Literal Perceptual Inference

Alex Kiefer

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In this paper, it is argued that theories of perception that appeal to Helmholtz’s idea of unconscious inference should be taken literally, i.e. that the inferences appealed to in such theories are inferences in the full sense of the term, as employed elsewhere in philosophy and in ordinary discourse. The argument consists in first defending a minimal conception of inference based on Gilbert Harman’s account, and then arguing that Helmholtzian computational models of perceptual inference in machine learning and theoretical neuroscience implement the type of process Harman describes.

In the course of the argument, I consider constraints on inference based on
the idea that inference is a deliberate acton, and on the idea that inferences depend on the syntactc structure of representations. I argue that inference is a personal-level but sometimes unconscious process that cannot in general be distinguished from association on the basis of the structures of the representations over which it’s defined. I also critique arguments against representationalist interpretations of Helmholtzian theories, and argue against the view that perceptual inference is encapsulated in a module.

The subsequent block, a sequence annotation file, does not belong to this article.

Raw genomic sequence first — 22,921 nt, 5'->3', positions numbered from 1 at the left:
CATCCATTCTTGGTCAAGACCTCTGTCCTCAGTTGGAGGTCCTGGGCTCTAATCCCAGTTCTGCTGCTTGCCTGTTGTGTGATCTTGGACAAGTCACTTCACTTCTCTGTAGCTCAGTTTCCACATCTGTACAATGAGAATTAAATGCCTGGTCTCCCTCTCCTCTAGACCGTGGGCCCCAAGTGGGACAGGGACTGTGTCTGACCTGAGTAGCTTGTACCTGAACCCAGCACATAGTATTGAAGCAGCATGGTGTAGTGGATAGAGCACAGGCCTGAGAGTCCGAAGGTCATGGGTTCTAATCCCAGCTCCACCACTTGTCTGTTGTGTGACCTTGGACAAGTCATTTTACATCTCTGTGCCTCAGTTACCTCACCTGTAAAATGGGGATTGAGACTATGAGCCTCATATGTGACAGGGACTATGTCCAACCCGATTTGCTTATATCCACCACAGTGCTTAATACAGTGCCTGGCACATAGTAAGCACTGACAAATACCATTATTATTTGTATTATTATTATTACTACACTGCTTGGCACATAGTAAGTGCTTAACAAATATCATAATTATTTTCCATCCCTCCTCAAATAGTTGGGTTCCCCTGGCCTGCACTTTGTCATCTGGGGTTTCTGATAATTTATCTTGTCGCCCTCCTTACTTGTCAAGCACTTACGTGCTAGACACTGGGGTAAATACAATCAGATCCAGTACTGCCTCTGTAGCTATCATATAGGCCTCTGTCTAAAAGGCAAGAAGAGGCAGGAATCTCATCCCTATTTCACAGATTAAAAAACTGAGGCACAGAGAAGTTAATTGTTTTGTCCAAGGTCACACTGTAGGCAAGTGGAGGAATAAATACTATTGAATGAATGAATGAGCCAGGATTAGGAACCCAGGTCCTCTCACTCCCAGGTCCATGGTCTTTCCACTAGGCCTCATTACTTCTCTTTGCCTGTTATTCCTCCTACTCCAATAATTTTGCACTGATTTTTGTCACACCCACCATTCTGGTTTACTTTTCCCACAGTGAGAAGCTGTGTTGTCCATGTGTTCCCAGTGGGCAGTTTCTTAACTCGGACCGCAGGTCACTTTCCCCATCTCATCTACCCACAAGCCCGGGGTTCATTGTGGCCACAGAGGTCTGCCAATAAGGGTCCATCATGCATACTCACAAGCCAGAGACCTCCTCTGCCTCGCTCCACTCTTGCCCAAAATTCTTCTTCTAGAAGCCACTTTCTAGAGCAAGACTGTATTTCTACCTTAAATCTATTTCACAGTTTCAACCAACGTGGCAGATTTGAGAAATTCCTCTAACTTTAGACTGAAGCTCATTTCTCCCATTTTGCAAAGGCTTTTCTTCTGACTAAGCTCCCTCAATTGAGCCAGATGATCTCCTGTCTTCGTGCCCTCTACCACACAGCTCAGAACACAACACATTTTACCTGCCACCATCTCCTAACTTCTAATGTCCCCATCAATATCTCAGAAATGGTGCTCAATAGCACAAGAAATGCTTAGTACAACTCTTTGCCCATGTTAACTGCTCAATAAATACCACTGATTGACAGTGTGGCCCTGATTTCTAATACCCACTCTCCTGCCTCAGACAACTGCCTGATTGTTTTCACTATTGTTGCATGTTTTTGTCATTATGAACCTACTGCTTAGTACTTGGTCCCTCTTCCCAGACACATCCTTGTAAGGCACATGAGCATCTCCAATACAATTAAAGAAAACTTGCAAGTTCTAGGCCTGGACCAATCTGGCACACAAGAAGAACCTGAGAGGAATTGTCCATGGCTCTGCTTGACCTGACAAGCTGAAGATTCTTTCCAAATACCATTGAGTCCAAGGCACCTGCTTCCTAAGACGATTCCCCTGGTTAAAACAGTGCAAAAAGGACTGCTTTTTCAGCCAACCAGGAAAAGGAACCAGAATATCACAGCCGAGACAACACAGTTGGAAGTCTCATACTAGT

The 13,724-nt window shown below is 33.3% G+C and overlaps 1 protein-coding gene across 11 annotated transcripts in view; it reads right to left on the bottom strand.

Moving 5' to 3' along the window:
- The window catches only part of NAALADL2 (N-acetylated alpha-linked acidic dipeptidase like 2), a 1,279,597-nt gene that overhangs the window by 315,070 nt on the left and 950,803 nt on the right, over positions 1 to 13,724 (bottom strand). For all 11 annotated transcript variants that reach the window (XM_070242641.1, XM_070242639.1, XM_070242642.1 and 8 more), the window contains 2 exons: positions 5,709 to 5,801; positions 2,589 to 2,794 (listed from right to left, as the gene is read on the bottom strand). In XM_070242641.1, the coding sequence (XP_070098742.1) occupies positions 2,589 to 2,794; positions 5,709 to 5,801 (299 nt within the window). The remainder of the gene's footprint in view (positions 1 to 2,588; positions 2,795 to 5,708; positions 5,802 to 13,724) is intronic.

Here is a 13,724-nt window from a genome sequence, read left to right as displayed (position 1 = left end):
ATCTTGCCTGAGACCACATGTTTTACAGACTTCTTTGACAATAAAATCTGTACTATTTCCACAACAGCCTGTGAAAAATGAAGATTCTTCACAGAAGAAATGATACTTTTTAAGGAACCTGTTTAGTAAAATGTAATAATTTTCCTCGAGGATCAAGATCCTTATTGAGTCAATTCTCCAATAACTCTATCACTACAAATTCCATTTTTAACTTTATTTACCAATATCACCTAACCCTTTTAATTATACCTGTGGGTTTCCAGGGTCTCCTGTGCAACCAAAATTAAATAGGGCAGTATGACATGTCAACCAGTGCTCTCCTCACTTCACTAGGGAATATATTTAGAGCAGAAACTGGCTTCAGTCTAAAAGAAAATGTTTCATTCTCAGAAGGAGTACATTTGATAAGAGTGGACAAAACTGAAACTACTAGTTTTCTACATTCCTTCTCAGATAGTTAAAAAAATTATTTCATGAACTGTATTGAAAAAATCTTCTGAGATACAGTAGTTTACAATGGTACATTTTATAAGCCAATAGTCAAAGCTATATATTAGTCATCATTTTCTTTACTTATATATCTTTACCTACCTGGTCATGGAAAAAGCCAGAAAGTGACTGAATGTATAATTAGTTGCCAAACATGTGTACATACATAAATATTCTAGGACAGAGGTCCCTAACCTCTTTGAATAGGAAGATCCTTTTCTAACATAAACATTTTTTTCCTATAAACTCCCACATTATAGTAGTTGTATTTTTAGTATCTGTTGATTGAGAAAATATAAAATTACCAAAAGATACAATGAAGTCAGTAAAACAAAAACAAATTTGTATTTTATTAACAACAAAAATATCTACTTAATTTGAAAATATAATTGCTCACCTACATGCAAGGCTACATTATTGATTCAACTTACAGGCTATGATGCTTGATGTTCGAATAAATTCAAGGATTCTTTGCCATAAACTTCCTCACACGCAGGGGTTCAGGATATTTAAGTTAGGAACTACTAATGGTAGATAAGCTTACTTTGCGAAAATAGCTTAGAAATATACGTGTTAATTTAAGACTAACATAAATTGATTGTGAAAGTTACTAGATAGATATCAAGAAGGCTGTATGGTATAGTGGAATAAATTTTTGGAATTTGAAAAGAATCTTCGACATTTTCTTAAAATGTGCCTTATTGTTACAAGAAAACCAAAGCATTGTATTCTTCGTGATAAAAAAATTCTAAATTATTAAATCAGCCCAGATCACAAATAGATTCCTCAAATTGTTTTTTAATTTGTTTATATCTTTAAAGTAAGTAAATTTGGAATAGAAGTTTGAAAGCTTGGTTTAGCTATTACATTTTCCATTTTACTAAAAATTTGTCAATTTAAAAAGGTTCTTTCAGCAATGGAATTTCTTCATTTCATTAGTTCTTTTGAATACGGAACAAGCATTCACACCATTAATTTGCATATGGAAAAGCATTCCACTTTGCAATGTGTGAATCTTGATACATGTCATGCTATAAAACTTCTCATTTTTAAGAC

Original languageEnglish
Title of host publicationPhilosophy and Predictive Processing
EditorsThomas Metzinger, Wanja Wiese
Place of PublicationFrankfurt Germany
PublisherMIND group
Number of pages19
ISBN (Electronic)9783958573185
Publication statusPublished - 2017
Externally publishedYes

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